Lavabo Towels
The Order of Mass calls for the washing of the hands (lavabo) of the priest celebrant in the course of the preparation of the gifts and the altar. Since it is his hands and not only his fingers (as in the former Order of Mass) which are washed at the lavabo, the lavabo towel should be of adequate size and sufficiently absorbent for drying his hands. Neither the color nor the material of the lavabo towel is prescribed, though efforts should be made to avoid the appearance of a "dish towel," "bath towel" or other cloth with a purely secular use.

Other Cloths
Other cloths may also be used at Mass. A pall may be used to cover the chalice at Mass in order to protect the Precious Blood from insects or other foreign objects. In order that palls may be kept immaculately clean they should be made with removable covers of a worthy material which may be easily washed in the sacrarium and then laundered. Chalice veils either of the color of the day, or white may be fittingly used to cover the chalice before it is prepared and after it has been purified.

Disposal of Worn Altar Linens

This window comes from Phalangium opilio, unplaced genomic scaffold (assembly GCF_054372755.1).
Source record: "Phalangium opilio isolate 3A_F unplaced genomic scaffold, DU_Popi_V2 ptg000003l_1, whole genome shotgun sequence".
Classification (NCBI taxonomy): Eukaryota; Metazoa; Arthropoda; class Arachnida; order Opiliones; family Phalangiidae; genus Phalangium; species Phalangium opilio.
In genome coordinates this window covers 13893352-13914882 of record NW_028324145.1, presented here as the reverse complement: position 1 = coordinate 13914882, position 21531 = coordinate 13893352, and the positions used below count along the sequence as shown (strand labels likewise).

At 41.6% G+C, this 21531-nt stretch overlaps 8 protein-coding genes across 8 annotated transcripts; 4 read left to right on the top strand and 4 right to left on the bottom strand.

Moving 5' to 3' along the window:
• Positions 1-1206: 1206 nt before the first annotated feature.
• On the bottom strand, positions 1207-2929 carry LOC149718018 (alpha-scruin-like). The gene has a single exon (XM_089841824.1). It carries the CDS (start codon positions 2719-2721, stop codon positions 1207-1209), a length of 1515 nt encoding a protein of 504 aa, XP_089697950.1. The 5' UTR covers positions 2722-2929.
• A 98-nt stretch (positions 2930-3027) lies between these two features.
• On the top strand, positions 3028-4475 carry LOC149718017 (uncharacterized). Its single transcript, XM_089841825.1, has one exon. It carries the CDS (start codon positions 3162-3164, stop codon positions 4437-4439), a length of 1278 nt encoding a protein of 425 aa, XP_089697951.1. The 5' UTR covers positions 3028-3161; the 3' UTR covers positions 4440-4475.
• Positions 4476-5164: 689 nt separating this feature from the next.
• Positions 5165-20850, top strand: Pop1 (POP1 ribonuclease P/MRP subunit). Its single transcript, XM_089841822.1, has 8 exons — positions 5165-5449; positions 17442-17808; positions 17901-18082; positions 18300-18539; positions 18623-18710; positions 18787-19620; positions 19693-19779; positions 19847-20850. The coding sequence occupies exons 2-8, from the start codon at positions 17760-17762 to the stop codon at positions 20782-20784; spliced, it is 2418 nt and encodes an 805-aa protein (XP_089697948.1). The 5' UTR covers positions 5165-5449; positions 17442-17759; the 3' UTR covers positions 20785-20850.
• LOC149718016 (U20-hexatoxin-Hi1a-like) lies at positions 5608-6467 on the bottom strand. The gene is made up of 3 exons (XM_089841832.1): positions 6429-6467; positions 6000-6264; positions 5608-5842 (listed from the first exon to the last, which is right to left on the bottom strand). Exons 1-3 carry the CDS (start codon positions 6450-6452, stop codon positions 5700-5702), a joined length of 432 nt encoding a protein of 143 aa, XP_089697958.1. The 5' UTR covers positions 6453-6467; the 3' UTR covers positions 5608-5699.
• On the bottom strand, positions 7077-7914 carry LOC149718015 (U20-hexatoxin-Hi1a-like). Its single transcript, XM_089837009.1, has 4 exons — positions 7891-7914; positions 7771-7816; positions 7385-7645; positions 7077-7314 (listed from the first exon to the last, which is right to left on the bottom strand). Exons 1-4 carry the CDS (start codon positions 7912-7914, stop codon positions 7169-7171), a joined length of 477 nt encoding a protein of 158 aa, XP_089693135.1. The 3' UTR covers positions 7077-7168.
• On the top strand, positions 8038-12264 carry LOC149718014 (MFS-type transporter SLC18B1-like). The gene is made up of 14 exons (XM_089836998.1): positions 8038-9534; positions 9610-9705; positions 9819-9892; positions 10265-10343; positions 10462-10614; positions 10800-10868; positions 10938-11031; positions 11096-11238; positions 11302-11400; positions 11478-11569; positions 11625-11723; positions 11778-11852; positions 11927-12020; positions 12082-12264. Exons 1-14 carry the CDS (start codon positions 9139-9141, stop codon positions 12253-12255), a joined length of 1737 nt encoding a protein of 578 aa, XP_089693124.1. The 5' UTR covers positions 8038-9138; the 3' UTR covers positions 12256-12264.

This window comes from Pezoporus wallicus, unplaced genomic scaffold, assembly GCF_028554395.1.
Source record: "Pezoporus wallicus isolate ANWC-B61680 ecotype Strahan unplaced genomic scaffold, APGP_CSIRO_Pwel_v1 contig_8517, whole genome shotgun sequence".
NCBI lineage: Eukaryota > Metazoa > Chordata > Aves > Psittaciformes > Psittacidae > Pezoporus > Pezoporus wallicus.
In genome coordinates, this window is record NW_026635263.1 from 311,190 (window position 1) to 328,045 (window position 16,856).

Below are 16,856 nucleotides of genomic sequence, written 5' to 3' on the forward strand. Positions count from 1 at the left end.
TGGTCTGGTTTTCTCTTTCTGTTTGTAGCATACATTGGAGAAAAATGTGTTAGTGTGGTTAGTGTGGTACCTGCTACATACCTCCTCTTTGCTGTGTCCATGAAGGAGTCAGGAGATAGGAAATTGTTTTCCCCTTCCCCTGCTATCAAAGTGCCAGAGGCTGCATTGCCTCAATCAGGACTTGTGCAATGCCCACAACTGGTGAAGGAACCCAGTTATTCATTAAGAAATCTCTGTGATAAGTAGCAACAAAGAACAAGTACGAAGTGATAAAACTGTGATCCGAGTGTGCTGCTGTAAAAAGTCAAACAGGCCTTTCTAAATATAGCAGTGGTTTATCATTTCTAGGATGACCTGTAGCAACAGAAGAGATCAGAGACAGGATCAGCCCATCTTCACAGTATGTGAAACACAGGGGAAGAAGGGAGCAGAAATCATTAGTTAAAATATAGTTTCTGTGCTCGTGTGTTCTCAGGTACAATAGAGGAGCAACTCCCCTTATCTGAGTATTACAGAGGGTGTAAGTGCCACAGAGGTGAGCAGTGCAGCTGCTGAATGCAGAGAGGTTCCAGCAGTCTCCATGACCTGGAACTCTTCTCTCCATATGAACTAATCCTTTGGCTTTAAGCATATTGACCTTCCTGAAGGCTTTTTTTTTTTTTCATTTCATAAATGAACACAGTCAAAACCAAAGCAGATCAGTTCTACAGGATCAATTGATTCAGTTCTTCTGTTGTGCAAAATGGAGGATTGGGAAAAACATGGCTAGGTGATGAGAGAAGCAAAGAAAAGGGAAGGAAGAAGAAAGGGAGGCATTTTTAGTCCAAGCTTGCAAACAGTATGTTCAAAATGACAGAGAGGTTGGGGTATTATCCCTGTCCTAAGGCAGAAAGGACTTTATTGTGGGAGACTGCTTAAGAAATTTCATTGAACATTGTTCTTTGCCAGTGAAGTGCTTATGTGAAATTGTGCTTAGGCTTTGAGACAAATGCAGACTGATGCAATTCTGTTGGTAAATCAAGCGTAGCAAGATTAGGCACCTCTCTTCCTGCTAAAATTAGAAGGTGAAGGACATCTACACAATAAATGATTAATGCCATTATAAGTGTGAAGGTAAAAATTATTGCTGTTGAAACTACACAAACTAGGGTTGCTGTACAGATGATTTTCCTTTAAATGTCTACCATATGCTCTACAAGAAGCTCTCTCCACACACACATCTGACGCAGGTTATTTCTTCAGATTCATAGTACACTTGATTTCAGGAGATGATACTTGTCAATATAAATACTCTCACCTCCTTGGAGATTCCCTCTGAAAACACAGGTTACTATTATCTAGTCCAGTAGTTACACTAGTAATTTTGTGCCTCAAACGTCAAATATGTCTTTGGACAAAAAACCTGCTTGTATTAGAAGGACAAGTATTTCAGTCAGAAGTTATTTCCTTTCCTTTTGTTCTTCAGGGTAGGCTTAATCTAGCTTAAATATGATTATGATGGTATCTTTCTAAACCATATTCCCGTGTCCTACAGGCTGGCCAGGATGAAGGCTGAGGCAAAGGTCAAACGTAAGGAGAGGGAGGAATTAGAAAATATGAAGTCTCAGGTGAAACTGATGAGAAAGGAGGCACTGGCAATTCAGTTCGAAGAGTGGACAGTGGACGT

Consistent with the disposal of all things blessed for use in the liturgy, it is appropriate that altar linens, which show signs of wear and can no longer be used, should normally be disposed of either by burial or burning.

Conclusion
The manner in which we treat sacred things (even those of lesser significance than the chalice, paten, liturgical furnishings, etc.) fosters and expresses our openness to the graces God gives to his Church in every celebration of the Eucharist. Thus, by the diligent care of altar linens, the Church expresses her joy at the inestimable gifts she receives from Christ's altar.

Dean Daniels
Director
oremus@archmil.org
414-769-3349

Susan Skibba
Administrative Assistant
skibbas@archmil.org
414-769-3355

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The Archdiocese of Milwaukee

3501 South Lake Drive
PO Box 070912
Milwaukee, WI 53207-0912

Phone:  (414) 769-3300
Toll-Free: (800) 769-9373
Fax:  (414)  769-3408